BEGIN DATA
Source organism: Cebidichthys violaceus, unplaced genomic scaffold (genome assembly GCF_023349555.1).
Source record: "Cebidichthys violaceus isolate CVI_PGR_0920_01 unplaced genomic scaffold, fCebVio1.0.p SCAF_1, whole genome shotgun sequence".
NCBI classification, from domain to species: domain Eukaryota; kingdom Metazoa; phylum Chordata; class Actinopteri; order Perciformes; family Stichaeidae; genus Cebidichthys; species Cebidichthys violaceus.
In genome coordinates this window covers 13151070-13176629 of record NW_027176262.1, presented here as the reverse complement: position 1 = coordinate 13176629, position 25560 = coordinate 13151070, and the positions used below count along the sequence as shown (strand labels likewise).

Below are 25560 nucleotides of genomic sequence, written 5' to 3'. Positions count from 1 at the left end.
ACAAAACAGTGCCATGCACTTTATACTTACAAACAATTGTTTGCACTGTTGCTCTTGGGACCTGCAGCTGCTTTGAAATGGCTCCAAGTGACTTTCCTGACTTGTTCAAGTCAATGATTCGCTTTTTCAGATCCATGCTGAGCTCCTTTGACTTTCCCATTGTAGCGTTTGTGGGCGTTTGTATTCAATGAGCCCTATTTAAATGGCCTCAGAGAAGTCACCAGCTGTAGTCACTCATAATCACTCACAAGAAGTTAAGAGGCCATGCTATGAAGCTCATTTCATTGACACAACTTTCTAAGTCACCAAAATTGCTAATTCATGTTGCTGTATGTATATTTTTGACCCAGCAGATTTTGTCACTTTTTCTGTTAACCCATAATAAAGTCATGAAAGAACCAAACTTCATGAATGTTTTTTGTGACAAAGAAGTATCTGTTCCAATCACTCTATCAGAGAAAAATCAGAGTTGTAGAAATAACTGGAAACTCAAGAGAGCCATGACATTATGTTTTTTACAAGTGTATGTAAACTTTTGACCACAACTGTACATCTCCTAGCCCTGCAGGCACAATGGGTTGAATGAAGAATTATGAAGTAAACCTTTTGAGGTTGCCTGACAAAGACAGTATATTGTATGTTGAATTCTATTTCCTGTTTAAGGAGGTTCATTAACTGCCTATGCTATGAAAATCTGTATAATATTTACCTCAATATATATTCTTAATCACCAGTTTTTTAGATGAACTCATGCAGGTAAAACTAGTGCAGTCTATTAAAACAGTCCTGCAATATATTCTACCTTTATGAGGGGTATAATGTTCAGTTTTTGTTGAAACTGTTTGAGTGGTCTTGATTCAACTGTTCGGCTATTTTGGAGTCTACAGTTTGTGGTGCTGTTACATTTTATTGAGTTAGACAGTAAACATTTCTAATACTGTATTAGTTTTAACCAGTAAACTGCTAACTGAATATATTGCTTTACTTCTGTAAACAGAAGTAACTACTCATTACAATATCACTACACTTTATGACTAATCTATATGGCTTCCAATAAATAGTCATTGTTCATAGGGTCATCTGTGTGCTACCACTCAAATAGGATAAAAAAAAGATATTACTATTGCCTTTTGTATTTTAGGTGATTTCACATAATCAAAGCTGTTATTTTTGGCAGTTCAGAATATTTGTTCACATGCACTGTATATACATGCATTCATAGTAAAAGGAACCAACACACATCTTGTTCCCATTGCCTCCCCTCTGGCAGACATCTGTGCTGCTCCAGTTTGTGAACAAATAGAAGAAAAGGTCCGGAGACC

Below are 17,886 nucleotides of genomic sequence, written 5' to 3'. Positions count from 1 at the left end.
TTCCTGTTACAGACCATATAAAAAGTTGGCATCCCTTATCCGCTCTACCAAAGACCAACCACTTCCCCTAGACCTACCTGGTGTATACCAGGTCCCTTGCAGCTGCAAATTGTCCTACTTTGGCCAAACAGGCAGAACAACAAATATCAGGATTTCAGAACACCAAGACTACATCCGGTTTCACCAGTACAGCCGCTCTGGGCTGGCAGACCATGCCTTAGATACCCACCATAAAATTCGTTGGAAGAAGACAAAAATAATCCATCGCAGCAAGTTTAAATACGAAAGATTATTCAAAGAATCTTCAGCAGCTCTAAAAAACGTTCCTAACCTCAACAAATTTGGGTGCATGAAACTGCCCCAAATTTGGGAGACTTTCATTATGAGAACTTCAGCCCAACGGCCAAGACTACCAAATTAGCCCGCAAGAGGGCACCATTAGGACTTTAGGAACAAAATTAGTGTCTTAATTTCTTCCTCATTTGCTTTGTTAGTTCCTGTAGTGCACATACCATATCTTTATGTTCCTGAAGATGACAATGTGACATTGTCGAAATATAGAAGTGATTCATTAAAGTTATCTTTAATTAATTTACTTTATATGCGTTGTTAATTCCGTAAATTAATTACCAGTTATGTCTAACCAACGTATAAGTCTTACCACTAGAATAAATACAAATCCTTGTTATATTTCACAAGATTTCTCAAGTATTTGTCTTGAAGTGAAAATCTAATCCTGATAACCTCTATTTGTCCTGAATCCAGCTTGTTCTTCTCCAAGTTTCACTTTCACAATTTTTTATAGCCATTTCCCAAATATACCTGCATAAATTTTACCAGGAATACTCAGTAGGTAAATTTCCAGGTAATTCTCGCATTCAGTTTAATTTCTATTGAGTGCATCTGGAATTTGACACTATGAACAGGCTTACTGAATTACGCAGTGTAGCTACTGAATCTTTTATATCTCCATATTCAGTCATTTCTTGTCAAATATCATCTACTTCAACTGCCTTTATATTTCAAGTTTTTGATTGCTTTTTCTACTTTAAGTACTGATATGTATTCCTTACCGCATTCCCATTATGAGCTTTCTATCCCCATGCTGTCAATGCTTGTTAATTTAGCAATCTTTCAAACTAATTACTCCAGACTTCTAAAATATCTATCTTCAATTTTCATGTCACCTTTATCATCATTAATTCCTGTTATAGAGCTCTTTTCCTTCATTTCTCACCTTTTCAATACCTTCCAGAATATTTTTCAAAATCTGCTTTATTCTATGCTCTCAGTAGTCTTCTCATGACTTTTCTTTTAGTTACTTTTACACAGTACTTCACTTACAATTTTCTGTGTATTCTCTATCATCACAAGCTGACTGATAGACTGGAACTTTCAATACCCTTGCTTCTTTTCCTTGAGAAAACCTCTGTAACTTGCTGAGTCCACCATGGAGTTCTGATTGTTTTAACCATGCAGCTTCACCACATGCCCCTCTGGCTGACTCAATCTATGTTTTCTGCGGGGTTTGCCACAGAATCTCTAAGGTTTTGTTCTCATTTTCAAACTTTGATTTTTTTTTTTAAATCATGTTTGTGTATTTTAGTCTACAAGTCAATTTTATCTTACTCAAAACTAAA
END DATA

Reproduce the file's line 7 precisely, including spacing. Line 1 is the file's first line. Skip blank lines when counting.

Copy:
Below are 17,886 nucleotides of genomic sequence, written 5' to 3'. Positions count from 1 at the left end.